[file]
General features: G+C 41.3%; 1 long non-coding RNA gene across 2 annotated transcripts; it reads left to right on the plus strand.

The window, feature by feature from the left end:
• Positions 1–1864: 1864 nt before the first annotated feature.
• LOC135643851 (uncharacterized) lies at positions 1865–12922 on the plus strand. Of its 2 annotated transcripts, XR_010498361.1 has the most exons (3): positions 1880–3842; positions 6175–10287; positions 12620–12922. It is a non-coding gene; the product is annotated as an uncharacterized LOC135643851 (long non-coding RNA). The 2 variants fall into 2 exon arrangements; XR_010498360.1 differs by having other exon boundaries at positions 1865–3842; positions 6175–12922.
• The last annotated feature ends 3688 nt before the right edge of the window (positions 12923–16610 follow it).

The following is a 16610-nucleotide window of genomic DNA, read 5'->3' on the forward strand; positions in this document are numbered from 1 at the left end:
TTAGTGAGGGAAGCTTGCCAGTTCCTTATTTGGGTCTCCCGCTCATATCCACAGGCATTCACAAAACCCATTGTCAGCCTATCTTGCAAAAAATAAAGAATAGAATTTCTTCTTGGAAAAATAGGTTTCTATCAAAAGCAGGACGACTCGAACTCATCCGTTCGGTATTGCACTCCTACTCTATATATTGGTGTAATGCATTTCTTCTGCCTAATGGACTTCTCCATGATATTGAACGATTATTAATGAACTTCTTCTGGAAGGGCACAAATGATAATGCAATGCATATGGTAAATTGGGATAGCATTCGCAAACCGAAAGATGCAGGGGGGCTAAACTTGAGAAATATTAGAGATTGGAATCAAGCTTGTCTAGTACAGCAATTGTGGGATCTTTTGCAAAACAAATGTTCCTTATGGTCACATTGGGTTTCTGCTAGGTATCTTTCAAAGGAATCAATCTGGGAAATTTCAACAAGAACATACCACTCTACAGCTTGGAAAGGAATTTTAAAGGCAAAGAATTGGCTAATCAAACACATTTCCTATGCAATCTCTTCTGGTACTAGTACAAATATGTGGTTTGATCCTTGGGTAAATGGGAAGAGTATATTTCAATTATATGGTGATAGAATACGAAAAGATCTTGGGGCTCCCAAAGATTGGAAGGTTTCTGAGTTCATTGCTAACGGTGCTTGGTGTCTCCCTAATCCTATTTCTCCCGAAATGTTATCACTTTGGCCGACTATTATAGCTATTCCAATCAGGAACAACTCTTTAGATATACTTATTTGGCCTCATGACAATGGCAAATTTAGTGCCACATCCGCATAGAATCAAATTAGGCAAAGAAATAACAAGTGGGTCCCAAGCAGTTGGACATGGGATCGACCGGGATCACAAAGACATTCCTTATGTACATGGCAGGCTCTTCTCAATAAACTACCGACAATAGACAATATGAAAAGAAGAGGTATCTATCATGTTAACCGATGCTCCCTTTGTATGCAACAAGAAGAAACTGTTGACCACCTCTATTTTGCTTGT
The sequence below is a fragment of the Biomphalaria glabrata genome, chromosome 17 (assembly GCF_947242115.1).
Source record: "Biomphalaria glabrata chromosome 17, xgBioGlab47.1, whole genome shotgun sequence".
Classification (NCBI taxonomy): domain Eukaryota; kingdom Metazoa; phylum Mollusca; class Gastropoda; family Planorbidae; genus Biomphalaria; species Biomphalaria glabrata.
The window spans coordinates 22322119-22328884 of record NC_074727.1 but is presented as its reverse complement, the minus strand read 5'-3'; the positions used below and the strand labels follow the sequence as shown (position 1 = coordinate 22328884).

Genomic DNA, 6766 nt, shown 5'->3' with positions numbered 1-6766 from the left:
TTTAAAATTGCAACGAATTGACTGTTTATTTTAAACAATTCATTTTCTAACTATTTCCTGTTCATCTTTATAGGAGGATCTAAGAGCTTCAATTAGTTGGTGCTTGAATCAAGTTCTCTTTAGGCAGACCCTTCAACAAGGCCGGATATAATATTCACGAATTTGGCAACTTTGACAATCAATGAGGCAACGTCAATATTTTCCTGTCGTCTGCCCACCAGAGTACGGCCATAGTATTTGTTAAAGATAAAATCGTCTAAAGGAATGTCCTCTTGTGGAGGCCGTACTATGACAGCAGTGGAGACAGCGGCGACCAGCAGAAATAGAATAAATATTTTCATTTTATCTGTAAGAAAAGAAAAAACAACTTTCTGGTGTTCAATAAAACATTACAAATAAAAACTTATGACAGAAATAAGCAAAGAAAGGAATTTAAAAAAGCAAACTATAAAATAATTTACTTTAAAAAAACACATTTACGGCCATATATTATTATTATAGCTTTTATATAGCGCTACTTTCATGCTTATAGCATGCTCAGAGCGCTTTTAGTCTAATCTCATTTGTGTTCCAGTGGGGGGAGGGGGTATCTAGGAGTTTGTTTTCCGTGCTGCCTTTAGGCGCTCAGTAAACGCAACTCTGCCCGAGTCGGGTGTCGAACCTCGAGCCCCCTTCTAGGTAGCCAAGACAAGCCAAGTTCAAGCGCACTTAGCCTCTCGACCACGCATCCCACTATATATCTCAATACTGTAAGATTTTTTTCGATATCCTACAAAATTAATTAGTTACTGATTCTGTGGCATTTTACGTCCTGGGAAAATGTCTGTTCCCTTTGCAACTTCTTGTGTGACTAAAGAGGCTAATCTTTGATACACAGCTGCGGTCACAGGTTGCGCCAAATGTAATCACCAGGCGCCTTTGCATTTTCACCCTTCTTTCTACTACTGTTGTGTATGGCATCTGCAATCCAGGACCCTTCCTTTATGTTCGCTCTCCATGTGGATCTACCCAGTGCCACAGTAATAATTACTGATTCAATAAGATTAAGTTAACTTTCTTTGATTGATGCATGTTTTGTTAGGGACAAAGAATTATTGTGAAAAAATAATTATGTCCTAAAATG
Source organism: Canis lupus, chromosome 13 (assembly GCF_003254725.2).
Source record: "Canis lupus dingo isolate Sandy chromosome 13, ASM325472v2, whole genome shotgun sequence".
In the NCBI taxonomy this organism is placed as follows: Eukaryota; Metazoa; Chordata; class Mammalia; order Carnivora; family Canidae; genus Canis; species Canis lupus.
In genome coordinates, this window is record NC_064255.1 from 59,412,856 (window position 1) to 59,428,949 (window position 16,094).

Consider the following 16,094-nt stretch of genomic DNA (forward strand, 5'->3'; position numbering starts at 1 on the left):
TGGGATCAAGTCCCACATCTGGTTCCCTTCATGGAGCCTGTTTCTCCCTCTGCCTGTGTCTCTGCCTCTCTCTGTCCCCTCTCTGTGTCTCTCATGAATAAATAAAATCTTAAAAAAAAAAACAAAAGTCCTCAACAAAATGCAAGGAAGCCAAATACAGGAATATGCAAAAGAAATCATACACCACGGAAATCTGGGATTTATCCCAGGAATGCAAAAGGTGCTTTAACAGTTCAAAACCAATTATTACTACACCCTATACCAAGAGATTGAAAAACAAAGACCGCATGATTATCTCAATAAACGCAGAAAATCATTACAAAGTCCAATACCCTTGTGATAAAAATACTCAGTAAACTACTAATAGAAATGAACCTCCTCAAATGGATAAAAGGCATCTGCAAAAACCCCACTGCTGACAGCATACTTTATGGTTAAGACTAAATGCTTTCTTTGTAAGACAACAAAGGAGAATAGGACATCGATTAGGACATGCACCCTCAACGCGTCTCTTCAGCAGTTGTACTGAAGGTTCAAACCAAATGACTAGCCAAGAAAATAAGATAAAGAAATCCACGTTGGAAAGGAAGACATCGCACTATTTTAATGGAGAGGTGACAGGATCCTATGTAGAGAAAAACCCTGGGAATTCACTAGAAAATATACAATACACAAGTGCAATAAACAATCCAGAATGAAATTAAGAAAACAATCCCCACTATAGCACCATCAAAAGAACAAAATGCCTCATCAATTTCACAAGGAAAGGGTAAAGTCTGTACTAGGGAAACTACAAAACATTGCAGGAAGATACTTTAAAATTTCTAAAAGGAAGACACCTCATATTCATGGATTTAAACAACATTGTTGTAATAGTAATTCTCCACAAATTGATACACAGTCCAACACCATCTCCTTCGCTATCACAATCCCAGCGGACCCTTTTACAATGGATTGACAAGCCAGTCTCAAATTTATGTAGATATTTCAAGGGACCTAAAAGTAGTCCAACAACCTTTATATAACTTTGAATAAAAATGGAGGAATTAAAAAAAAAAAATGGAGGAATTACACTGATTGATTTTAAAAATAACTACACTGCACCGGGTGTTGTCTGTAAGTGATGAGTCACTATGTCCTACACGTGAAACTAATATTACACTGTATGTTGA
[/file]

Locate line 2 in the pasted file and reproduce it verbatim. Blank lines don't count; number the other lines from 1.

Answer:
The window, feature by feature from the left end: